Monday, June 08, 2009

Smith Mountain Solutions Wants Ash In Abandoned Mine

Smith Mountain Solutions, LLC has submitted a proposal for a subtitle D landfill "beneficial re-use" project to the Cumberland County Commission. The proposed project is designed to place coal combustion products (fly ash) as fill for the purpose of reclamation of approximately 300 acres of a surface coal mining operation at 6728 Smith Mountain Rd., Crab Orchard. Wright Brothers Construction, Inc. is based in Charleston, TN and is the owner of Smith Mountain Solutions, LLC.

The Center opposes the Smith Mountain Solutions, LLC proposal.

The ash would be coming from Roane County and the company has requested the county begin the permitting process under the Jackson Law. The purpose of the hearing is to fill part of the requirements of the Jackson Law and allows county commissioners to review the project and get public input and reaction to the project.

The Jackson Law [Dennis Huffer Legal Opinion] requires local approval by the county and the municipality, if any, in which a landfill is to be located that will accept municipal and county solid waste and household garbage. This law also establishes procedures for the granting of this approval. This law is a local option law for the county or municipality in question, and I will assume for purposes of this opinion that it has been locally approved by the applicable jurisdictions. The operative provision of this law that provides an exception from these requirements for private landfills is T.C.A. § 68-211-706(a):

The provisions of this part shall not apply to any private landfill which accepts solid waste solely generated by its owner and does not accept county or municipal solid waste or ordinary household garbage.

The landfill in question is proposed as a joint venture between Company A and Company B. It will accept only solid waste generated by these companies. It will not receive solid waste from any other source, including the county or municipality or households.
At a recent hearing, hundreds attended and most opposed the proposal.

The U.S. Environmental Protection Agency (EPA) has signed an enforceable agreement with the Tennessee Valley Authority (TVA) to oversee the removal of the coal ash at the TVA Kingston Fossil Fuel Plant in Roane County, where more than five million cubic yards of coal ash spilled. Under the Administrative Order and Agreement on Consent (order), which was entered into under the Superfund law, EPA will oversee the cleanup and TVA will reimburse EPA for its oversight costs. This is the real reason behind Smith Mountain Solutions, LLC's proposal. They want the Kingston, Tennessee fly ash.

The terms of the EPA order require that the disposal of coal ash from the spill meet specific protective disposal standards for landfills, such as synthetic liners, leachate collection systems and groundwater monitoring. The Tennessee Department of Environment and Conservation (TDEC) has said the fly ash is not toxic unless it is airborne or if it comes in contact with groundwater drinking supplies.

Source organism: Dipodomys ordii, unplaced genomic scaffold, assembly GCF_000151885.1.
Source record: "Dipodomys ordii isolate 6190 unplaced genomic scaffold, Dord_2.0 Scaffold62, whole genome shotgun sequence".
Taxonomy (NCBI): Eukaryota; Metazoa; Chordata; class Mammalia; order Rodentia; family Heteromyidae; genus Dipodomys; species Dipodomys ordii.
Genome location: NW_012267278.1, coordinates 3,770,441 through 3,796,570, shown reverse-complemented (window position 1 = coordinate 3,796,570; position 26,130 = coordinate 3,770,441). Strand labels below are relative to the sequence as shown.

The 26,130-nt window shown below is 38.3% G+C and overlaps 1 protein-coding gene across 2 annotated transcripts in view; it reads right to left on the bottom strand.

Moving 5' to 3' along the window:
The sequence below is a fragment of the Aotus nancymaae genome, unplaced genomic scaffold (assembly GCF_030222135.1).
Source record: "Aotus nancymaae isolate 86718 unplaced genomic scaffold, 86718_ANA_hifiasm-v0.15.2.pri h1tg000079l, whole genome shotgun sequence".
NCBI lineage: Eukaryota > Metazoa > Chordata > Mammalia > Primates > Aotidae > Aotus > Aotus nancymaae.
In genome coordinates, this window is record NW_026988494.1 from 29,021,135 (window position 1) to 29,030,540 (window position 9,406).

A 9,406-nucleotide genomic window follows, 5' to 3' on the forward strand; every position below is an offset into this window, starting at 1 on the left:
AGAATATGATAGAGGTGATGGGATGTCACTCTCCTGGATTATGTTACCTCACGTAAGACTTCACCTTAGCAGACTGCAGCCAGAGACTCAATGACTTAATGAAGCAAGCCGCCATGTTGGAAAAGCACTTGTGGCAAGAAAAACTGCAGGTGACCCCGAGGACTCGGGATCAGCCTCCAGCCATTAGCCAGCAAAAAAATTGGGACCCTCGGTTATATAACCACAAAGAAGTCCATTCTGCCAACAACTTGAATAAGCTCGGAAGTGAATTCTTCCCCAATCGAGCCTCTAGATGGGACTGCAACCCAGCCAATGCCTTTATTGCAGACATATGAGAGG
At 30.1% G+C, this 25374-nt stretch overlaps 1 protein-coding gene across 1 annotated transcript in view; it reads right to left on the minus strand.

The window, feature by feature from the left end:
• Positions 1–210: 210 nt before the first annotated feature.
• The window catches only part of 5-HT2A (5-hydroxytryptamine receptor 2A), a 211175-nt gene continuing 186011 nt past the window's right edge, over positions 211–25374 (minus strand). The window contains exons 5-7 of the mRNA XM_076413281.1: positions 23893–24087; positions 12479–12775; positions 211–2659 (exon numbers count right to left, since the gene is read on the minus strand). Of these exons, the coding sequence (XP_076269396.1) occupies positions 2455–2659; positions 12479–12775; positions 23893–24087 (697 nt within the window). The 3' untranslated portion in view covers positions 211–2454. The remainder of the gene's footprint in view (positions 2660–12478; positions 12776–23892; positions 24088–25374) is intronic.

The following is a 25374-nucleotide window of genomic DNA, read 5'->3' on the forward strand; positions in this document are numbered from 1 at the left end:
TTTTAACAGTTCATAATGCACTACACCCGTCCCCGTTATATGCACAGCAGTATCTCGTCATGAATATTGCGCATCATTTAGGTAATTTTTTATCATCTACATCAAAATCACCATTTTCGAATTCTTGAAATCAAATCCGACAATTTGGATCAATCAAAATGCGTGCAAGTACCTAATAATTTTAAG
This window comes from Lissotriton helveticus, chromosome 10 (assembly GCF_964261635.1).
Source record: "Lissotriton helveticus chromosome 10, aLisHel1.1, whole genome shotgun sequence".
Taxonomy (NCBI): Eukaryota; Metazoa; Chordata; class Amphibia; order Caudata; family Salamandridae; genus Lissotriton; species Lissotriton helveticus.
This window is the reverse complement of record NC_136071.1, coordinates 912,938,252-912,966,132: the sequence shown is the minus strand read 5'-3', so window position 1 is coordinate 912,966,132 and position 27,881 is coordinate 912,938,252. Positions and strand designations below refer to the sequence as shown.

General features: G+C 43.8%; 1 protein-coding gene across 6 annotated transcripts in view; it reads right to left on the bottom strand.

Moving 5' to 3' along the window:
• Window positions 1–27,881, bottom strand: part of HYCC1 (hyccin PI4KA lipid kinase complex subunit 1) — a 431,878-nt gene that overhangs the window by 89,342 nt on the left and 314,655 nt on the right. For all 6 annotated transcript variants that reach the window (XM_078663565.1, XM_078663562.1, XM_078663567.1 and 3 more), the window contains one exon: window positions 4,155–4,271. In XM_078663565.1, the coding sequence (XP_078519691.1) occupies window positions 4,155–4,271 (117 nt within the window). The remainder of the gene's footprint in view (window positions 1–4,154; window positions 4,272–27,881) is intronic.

Wright Brothers Construction, Inc. and Smith Mountain Solutions, LLC started the meeting saying that Hillsborough Resources Limited has reported it has signed a Memorandum of Understanding with the Wright Brothers Construction, Inc. with respect to the sale of Crossville Coal, Inc. The sale is subject to Wright Brothers securing the contract for fly ash disposal on the Crossville mine site with TVA.

The Smith Mountain Solutions proposal at the hearing included eight main points on how the project was in compliance with the Jackson Law and how the project would be a benefit to the county and environment:

1) Coal Combustible Products, CCPs, would be the only product going into the reclamation project and it would be overseen by the TVA, EPA and TDEC. It would be a monofill landfill.
2) The method of transport would be dump trucks, which would be covered with tarps preventing any fly ash from becoming airborne.
3) The project would not produce any odor because there would be no garbage and CCPs do not have an odor. Noise will not be a major issue at Smith Mountain Solutions. 4) Impact on property values will not be negative and a study of the property values of 117 parcels of real estate indicate the values of property have increased at a rate of 16 percent.5) Smith Mountain Rd. will be improved to handle the additional volume of truck traffic on the road. A tip fee of 50 cents per ton will go to the Cumberland County Road Department fund to maintain Smith Mountain Rd.
6) Economic impact will be a benefit to the county because Smith Mountain Solutions will create approximately 100 jobs. These jobs will be mainly for truck drivers and heavy equipment operators. Tip fees will be paid to the county: $1.50 per cubic yard would be paid to Cumberland County. That could easily total more than $5 million going into the county's general fund at a rate of approximately $1.6 million per year.
7) It would be a facility for fly ash and not a surface mine and operations would not be inconsistent with existing land uses.
8) The monofill would be operated within all current and future local, state and federal regulations, according to the proposal.

Letters to the Cumberland County Commission regarding the project will be accepted until Monday, June 15, at 4:30 p.m.The full county commission will meet June 15 at 7 p.m. and a discussion regarding the proposal is on the agenda. The meeting will be in the large courtroom of the Cumberland County Courthouse. The public is welcome to attend. (Crossville Chronicle, 6/4/09)

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